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NFL Real Talk: Week One Recap

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If you paid top dollar for Tom Brady or Aaron Rodgers, congratulations… you just wasted your money. The play of Tony Romo, Matt Ryan, Robert Griffin III in Week One proves that you didn’t need to go crazy on the top tier QBs in order to get fantastic production at the position. Yes it’s just one game, but clearly the NFL continues to be a pass-heavy league that will see plenty of signal-callers put up numbers every week. Sure Rodgers and Brady will finish the season among the very best at the QB position, but for a way cheaper price, you could’ve gotten pretty comparable numbers.

Aside from the litany of great QB performances, there were plenty of interesting developments around the fantasy football landscape. So take my hand (don’t worry, I’m not a creepy sexual assaulter, though I do drive a shady van and am willing to offer you a bounty of candy) and join me on a wild ride through Week One in the NFL.

More after the jump:

Your boy Stat Bundles has been a Trent Richardson supporter ever since the price dropped post-scope surgery, and nothing has changed following a woeful line against the Eagles (19 carries, 39 yards). T-Rich faced a heavily stacked box throughout the game as Philadelphia dared Brandon Weeden to beat them with his arm (spoiler alert for NFL Rewind fans: he couldn’t). While Weeden’s performance was atrocious, he will end up being a better option under center than the laughable cast of characters Cleveland has trotted out the past couple of years. The important thing to take from this game is that neither Brandon Jackson nor Montario Hardesty saw a single carry all afternoon. As Richardson’s health improves, so will the numbers. Now is a great time to buy-low on one of the rare three-down backs in the NFL.

Listeners of the Aric Lee Show on ESPN Decatur know that I loved Dennis Pitta as a sleeper coming into the season. He finished last year on a tear and Pitta did work Monday night (five catches, 73 yards, TD). Pitta is the Baltimore TE to own (fuck Ed “ I Suck Mad” Dickson) and should be owned in way more leagues. He’s got a great rapport with Joe Flacco and has the athleticism to make plays after the catch.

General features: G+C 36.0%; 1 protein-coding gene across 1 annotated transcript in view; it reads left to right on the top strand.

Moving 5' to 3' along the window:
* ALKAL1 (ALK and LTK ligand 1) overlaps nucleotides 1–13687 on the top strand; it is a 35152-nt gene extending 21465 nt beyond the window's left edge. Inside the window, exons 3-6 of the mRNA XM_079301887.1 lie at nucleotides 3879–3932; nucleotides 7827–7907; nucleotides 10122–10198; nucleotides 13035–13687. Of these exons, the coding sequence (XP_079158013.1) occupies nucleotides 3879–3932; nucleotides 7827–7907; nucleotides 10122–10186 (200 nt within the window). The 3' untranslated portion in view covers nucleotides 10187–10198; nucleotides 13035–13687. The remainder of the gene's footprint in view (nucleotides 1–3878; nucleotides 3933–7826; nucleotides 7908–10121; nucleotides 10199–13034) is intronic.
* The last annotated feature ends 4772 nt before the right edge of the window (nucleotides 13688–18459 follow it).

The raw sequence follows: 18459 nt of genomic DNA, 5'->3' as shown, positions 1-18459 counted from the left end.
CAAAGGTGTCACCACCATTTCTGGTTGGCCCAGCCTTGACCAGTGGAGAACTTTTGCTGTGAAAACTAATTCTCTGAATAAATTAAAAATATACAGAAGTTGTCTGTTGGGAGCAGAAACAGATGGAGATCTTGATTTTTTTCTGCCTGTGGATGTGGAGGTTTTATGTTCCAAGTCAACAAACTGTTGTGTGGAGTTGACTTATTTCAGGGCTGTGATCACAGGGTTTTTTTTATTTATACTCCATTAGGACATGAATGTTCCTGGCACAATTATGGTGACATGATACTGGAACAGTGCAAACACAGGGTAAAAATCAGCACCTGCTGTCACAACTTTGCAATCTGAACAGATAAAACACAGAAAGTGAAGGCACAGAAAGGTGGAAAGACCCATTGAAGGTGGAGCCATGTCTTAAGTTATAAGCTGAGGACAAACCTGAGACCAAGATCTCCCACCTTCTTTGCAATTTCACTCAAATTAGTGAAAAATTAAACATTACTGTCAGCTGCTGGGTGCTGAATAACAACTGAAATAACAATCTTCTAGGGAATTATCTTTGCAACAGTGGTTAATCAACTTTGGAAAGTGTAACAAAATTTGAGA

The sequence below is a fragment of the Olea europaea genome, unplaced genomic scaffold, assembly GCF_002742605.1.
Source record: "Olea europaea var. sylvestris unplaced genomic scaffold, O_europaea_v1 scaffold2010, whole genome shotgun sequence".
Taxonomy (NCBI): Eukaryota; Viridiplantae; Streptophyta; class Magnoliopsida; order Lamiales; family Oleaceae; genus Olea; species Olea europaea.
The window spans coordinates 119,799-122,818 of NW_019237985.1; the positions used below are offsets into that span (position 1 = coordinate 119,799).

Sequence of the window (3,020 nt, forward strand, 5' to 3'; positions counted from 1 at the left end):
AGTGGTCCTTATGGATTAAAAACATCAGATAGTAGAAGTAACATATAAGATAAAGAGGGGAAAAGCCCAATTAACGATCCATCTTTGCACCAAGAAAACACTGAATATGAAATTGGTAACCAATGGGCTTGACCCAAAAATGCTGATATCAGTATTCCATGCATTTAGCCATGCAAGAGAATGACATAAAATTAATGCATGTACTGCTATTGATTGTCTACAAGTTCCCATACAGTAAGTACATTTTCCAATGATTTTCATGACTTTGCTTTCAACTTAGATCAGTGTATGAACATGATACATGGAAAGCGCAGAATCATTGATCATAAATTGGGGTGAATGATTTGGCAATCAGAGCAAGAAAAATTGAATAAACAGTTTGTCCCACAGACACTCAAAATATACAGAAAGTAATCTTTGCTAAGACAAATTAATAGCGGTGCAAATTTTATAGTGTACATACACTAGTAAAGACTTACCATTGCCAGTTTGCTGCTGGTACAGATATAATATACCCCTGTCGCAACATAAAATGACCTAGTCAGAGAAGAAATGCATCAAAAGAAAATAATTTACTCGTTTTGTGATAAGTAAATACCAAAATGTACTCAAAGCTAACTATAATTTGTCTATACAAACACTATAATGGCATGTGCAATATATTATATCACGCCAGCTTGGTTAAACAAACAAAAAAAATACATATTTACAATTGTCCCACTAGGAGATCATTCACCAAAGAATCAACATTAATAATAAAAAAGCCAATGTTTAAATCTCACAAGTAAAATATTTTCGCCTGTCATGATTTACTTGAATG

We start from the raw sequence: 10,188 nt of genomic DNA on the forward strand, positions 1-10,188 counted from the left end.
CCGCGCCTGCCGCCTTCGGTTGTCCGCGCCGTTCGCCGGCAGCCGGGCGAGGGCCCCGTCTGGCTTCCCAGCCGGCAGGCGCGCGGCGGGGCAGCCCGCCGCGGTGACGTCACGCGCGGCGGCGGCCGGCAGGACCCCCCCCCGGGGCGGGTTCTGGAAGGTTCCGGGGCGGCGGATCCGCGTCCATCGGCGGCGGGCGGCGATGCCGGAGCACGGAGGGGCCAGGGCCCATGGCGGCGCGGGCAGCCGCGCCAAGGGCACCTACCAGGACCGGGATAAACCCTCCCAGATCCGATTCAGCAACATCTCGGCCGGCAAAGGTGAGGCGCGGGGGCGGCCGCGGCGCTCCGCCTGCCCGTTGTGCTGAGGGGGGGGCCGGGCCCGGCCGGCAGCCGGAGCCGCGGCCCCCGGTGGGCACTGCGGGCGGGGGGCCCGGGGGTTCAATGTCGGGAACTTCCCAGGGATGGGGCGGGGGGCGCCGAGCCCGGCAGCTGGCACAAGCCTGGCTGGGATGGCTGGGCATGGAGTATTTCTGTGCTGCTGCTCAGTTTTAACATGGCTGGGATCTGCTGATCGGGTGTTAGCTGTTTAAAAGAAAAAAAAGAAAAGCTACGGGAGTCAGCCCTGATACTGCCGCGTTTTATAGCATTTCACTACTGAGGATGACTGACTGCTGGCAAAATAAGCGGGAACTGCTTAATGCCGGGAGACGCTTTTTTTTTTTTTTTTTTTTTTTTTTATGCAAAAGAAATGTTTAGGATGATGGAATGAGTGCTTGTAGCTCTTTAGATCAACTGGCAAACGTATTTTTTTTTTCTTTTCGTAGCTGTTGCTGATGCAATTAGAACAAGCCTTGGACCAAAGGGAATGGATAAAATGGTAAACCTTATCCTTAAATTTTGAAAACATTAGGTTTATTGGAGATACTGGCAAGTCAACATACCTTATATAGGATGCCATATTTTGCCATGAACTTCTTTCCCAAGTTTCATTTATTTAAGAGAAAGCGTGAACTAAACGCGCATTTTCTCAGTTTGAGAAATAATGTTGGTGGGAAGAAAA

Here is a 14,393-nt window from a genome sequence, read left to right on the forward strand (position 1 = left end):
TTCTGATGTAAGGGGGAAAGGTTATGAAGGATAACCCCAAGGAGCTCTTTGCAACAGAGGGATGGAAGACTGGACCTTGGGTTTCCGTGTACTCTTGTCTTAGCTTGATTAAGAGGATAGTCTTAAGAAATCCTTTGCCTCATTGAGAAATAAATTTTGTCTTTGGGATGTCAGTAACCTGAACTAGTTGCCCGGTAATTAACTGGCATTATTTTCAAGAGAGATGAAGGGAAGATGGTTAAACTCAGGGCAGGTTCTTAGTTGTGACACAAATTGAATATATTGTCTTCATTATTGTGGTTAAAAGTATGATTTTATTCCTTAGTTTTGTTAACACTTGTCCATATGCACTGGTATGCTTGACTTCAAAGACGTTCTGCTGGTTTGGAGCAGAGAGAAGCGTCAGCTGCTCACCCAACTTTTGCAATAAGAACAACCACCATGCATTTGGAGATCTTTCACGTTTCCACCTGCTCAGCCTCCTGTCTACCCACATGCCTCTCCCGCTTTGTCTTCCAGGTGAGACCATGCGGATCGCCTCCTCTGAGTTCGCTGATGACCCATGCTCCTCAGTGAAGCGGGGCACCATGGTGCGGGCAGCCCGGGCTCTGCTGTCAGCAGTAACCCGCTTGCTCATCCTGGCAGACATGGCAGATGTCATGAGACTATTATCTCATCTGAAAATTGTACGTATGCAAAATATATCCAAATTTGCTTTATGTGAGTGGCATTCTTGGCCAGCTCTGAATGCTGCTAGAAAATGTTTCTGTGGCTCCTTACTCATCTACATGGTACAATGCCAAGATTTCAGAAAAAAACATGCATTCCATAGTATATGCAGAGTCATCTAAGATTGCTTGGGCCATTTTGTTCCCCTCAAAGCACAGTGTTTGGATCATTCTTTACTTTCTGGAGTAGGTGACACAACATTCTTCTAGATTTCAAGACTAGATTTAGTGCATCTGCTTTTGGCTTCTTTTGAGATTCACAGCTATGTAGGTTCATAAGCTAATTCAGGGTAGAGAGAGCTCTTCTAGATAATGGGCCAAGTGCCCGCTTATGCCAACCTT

Temper expectations for Stevan Ridley. He enjoyed a terrific season debut, but let’s not pretend like this isn’t a pass-first offense. The Patriots defense played very well in Week One, but they are relying on a lot of rookies to play key roles and were fortunate to draw such an underwhelming offense in their first game. As the sledding gets tougher, expect Tom Brady to go back to throwing the ball all over the field. Ridley will be the top RB in New England, but don’t expect many more 20 touch performances.

So Adrian Peterson really is a freak (17 rushes, 84 yards, two TDs). You couldn’t talk me into paying for him at his draft-day price, and while I still think the cost was too steep, at least it looks like he won’t be a total bust. We’re just waiting for the day that he reveals he’s some sort of mutant with Wolverine-like healing ability (or that he’s taking steroids).

Lost in the hoopla of ADP’s return was the fact that Christian Ponder looked good in his season debut. Though he didn’t throw for any scores, Ponder connected on 20 of his 27 passes and looked comfortable against an underrated Jaguars defense. His performance bodes very well for TE Kyle Rudolph, who should be owned in way more leagues since he is on the brink of a breakout.

Maurice Jones-Drew appears to be carrying on the tradition of RBs sucking after an extended holdout. Lacking explosiveness and looking lost at times in a new offensive system, MJD didn’t do much to inspire confidence in his season going forward. He’s still worth starting every week due to the high-usage he will get in Jacksonville, but my money is on his decline starting in 2012.

Sell-high on Andre Johnson. Though he had a great opening week, it came against a woeful Miami defense. Johnson is still injury-prone and the Texans remain built to run. Fortunately, Johnson still carries plenty of name value in fantasy circles, so he should fetch a nice return coming off a strong performance.

It did not take long for Michael Bush to start eating into Matt Forte’s playing time, marking the first time that a bush did the eating. Bush carried the ball 12 times (no receptions) compared to Forte’s 19 touches. Forte actually got a red zone score Sunday, but don’t expect to see that shit often. Bush is likely to be used in most of the goal line situations and will also chip in the passing game. Forte is obviously worth starting every week, but don’t expect him to come close to his points-per-game production from a year ago.

I spent the offseason trying to sell people on the offensive weapons surrounding Andrew Luck in Indy, and Reggie Wayne (nine catches, 135 yards) and Coby Fleener (six catches, 82 yards) proved me right. Those two should be heavily involved in the passing game going forward as the Colts are moving Wayne all over the field to get him open and Fleener has a strong rapport with Luck from their days in Stanford (he’s also a polished, pro-ready TE who is built to be a reliable red-zone target).

Now would be a good time to gauge the trade interest of a Roddy White owner. While it’s clear that Julio Jones is the top dog in the passing game in Atlanta, White is certainly capable of going off himself. With Jones likely to see increased attention, there’s a very good chance White will find himself in a lot of single coverage situations. White is still a WR1, but one who could be had a WR2 price.

Don’t get too worked up over Victor Cruz’s case of the dropsies Wednesday night. He still had little trouble getting open and Eli Manning still loves throwing to him (11 targets). Though Hakeem Nicks is clearly more talented, Cruz is the most valuable NY Giant in fantasy.